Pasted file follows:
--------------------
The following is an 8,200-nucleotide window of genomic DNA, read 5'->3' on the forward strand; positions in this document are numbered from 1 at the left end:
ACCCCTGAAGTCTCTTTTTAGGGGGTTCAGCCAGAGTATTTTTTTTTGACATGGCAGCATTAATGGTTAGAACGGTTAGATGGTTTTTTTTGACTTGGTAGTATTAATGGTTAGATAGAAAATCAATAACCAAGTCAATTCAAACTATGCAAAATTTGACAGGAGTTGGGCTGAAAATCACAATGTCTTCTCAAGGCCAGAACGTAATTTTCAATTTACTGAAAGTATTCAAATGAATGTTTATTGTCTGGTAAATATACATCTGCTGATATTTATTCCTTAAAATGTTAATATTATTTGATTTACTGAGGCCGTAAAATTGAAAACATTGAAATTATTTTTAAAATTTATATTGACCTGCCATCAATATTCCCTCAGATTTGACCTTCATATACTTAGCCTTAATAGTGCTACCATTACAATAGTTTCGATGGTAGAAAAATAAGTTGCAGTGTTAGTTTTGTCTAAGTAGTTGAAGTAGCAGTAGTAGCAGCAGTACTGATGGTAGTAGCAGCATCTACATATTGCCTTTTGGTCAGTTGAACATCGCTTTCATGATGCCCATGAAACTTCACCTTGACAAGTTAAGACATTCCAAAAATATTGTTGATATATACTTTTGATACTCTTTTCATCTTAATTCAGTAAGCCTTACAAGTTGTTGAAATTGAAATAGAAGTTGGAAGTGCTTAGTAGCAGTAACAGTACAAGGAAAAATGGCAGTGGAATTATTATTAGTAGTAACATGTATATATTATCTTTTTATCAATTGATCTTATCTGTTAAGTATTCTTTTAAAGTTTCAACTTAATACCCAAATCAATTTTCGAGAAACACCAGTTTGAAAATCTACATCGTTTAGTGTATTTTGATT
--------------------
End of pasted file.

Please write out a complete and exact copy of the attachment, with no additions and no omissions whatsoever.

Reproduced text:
The following is an 8,200-nucleotide window of genomic DNA, read 5'->3' on the forward strand; positions in this document are numbered from 1 at the left end:
ACCCCTGAAGTCTCTTTTTAGGGGGTTCAGCCAGAGTATTTTTTTTTGACATGGCAGCATTAATGGTTAGAACGGTTAGATGGTTTTTTTTGACTTGGTAGTATTAATGGTTAGATAGAAAATCAATAACCAAGTCAATTCAAACTATGCAAAATTTGACAGGAGTTGGGCTGAAAATCACAATGTCTTCTCAAGGCCAGAACGTAATTTTCAATTTACTGAAAGTATTCAAATGAATGTTTATTGTCTGGTAAATATACATCTGCTGATATTTATTCCTTAAAATGTTAATATTATTTGATTTACTGAGGCCGTAAAATTGAAAACATTGAAATTATTTTTAAAATTTATATTGACCTGCCATCAATATTCCCTCAGATTTGACCTTCATATACTTAGCCTTAATAGTGCTACCATTACAATAGTTTCGATGGTAGAAAAATAAGTTGCAGTGTTAGTTTTGTCTAAGTAGTTGAAGTAGCAGTAGTAGCAGCAGTACTGATGGTAGTAGCAGCATCTACATATTGCCTTTTGGTCAGTTGAACATCGCTTTCATGATGCCCATGAAACTTCACCTTGACAAGTTAAGACATTCCAAAAATATTGTTGATATATACTTTTGATACTCTTTTCATCTTAATTCAGTAAGCCTTACAAGTTGTTGAAATTGAAATAGAAGTTGGAAGTGCTTAGTAGCAGTAACAGTACAAGGAAAAATGGCAGTGGAATTATTATTAGTAGTAACATGTATATATTATCTTTTTATCAATTGATCTTATCTGTTAAGTATTCTTTTAAAGTTTCAACTTAATACCCAAATCAATTTTCGAGAAACACCAGTTTGAAAATCTACATCGTTTAGTGTATTTTGATT